This is the first in a series of photo profiles of low-mileage Mustangs owned by restorer and collector Bob Perkins in Juneau, Wisconsin. For concours restorers, these cars are snap-shots of how vintage Mustangs were built and delivered to dealers, which is why we're including more than the usual amount of detail images. Next month: a 56-mile '66 Mustang hardtop.
As a long-time restorer, MCA judge, and collector of low-mileage Mustangs, it takes a lot to impress Bob Perkins. So when Bob says that this 52-mile '69 Mach 1 is one of the nicest and most untouched Mustangs he's ever seen, you know there must be something special about it.
"It never went through dealer prep," Bob points out, "so it still has the antenna in its original paper bag in the trunk. The window sticker is still in place and there are tags and stickers under the hood that usually fell off once a car was driven."
Which begs the question: How could someone not drive a beautiful Indian Fire Red Mach 1?
From 1962 to 1970, Nebraska Ford dealer Bob Mercer set aside one new Ford per year for the nine years he was in business, starting with a '62 Galaxie and ending with a '70 F150 pickup. There were three Mustangs in the group-a '66 hardtop, a '67 fastback, and this '69 Mach 1. Perkins heard about the cars in 1987 and eventually visited with Mercer to try to purchase at least one of the Mustangs. Mercer wasn't ready to sell. "It was really hard to drive away with an empty trailer," Perkins says.
But several years ago, Mercer was diagnosed with cancer and decided to sell his collection. He tried calling Perkins, but the area code had changed. He mailed a letter, but by the time it arrived in Perkins' mailbox, someone else had acquired the Mustangs. Perkins tracked down the new owner of the '66 hardtop and '69 Mach 1; within six weeks, they were part of Perkins' low-mileage collection. The '67 fastback was purchased by a pair of firemen in Louisiana, where Bob says it was stored inadequately and suffered some moisture damage.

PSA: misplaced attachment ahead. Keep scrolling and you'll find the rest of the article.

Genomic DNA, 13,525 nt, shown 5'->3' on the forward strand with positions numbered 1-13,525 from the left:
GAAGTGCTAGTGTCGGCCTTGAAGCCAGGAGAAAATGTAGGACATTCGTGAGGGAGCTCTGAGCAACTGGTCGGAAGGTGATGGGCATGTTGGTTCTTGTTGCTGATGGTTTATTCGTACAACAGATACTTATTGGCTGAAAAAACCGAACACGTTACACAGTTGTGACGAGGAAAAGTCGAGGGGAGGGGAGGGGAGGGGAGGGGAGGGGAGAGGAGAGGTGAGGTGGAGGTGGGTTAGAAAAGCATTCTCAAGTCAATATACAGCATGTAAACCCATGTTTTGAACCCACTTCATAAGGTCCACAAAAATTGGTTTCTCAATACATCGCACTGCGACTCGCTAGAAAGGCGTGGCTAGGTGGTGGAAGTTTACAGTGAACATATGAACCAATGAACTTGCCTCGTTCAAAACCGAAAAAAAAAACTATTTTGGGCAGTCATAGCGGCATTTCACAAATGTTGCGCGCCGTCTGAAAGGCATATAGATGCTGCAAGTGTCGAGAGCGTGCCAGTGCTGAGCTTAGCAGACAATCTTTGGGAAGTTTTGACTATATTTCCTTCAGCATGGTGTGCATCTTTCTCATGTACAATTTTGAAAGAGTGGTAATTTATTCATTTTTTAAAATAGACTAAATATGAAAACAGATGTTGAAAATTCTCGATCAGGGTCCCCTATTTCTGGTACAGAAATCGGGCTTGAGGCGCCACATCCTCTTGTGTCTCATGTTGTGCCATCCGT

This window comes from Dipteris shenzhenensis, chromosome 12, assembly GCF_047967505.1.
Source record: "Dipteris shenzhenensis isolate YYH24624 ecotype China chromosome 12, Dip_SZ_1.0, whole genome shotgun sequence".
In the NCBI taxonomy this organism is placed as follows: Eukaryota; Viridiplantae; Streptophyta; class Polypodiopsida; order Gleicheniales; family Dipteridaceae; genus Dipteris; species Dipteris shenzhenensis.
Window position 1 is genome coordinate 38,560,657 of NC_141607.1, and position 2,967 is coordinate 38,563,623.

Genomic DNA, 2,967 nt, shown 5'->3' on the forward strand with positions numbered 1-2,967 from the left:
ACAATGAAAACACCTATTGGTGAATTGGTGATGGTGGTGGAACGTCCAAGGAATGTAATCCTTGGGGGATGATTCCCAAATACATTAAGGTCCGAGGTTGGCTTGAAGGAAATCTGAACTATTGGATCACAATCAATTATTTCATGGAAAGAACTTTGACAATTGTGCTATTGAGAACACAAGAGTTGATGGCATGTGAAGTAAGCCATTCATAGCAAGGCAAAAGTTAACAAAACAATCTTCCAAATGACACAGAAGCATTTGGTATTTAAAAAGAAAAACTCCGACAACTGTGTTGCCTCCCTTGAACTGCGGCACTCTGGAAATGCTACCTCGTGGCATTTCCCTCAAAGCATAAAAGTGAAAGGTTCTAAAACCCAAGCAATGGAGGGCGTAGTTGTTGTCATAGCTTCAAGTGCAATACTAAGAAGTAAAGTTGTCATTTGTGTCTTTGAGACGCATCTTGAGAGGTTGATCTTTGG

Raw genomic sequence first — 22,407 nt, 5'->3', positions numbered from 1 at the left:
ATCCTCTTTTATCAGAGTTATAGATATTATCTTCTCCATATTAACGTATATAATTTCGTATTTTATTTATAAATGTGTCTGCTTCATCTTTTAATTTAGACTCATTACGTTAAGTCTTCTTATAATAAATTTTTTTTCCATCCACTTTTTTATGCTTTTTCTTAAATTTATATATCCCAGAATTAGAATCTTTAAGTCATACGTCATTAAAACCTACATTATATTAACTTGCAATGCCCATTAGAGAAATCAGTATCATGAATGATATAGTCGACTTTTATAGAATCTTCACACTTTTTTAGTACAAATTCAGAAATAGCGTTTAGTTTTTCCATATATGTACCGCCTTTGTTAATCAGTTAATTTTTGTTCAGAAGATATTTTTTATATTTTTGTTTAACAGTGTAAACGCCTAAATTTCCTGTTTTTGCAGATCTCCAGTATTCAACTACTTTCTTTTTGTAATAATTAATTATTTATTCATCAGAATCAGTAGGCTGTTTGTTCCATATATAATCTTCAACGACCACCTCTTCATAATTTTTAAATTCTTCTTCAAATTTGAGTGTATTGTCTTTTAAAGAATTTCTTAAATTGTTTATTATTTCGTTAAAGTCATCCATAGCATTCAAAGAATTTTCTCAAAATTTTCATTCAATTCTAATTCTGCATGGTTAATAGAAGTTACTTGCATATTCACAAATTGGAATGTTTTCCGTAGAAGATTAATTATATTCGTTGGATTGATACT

Bob is amazed that the cars survived so well during their long-term storage by Mercer. "They were stored good but not great," Perkins explains. "They were in something like an old school-bus building. It had a good roof and a concrete floor, but no heat. It wasn't climate-controlled by any means. Thankfully, there weren't any mice to chew up the interiors."
Bob gets giddy when he talks about the details on his Mach 1, which is typical of most in '69 with a 351 four-barrel engine and automatic transmission. The windshield wipers, seat belt buckles, and steering wheel are still wrapped in plastic. The original Polyglas tires still have their red address stampings from Goodyear in Ohio to the Dearborn Assembly Plant in Michigan. Bob says the trunk was loaded with treasures, like a pair of headlight adjusters still in their bags and all of the paperwork, including assembly line data cards stashed away in plastic by Mercer. When Bob felt behind the spare tire, he found the backing for the jack instructions decal and a crumpled coffee cup, apparently tossed aside by an assembly line worker.
Obviously, this Mach 1 is a special Mustang among Perkins' collection of special low-mileage Mustangs. "If I was forced to sell my cars," Bob says, "this one would be the last to go."